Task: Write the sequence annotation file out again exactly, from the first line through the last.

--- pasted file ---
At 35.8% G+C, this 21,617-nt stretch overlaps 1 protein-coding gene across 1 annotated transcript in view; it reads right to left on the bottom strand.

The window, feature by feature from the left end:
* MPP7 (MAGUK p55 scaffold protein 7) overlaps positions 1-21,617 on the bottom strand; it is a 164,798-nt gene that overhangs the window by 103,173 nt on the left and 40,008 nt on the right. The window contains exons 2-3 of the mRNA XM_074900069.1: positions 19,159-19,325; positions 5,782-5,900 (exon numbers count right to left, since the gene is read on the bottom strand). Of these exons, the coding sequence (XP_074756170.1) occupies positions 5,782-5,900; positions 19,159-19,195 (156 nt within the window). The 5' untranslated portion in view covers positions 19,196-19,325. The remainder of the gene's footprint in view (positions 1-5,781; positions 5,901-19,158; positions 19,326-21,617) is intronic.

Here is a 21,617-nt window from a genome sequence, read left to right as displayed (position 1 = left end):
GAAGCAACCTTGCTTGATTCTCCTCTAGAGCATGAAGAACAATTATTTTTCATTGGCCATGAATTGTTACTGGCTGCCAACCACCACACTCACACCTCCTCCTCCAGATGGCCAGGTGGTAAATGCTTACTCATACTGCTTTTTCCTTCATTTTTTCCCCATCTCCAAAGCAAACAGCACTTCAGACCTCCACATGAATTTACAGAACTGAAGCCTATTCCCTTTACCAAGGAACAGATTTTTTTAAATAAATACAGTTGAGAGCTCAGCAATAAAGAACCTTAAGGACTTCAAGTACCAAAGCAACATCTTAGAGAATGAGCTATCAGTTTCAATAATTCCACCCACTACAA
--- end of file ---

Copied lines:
At 35.8% G+C, this 21,617-nt stretch overlaps 1 protein-coding gene across 1 annotated transcript in view; it reads right to left on the bottom strand.

The window, feature by feature from the left end:
* MPP7 (MAGUK p55 scaffold protein 7) overlaps positions 1-21,617 on the bottom strand; it is a 164,798-nt gene that overhangs the window by 103,173 nt on the left and 40,008 nt on the right. The window contains exons 2-3 of the mRNA XM_074900069.1: positions 19,159-19,325; positions 5,782-5,900 (exon numbers count right to left, since the gene is read on the bottom strand). Of these exons, the coding sequence (XP_074756170.1) occupies positions 5,782-5,900; positions 19,159-19,195 (156 nt within the window). The 5' untranslated portion in view covers positions 19,196-19,325. The remainder of the gene's footprint in view (positions 1-5,781; positions 5,901-19,158; positions 19,326-21,617) is intronic.

Here is a 21,617-nt window from a genome sequence, read left to right as displayed (position 1 = left end):
GAAGCAACCTTGCTTGATTCTCCTCTAGAGCATGAAGAACAATTATTTTTCATTGGCCATGAATTGTTACTGGCTGCCAACCACCACACTCACACCTCCTCCTCCAGATGGCCAGGTGGTAAATGCTTACTCATACTGCTTTTTCCTTCATTTTTTCCCCATCTCCAAAGCAAACAGCACTTCAGACCTCCACATGAATTTACAGAACTGAAGCCTATTCCCTTTACCAAGGAACAGATTTTTTTAAATAAATACAGTTGAGAGCTCAGCAATAAAGAACCTTAAGGACTTCAAGTACCAAAGCAACATCTTAGAGAATGAGCTATCAGTTTCAATAATTCCACCCACTACAA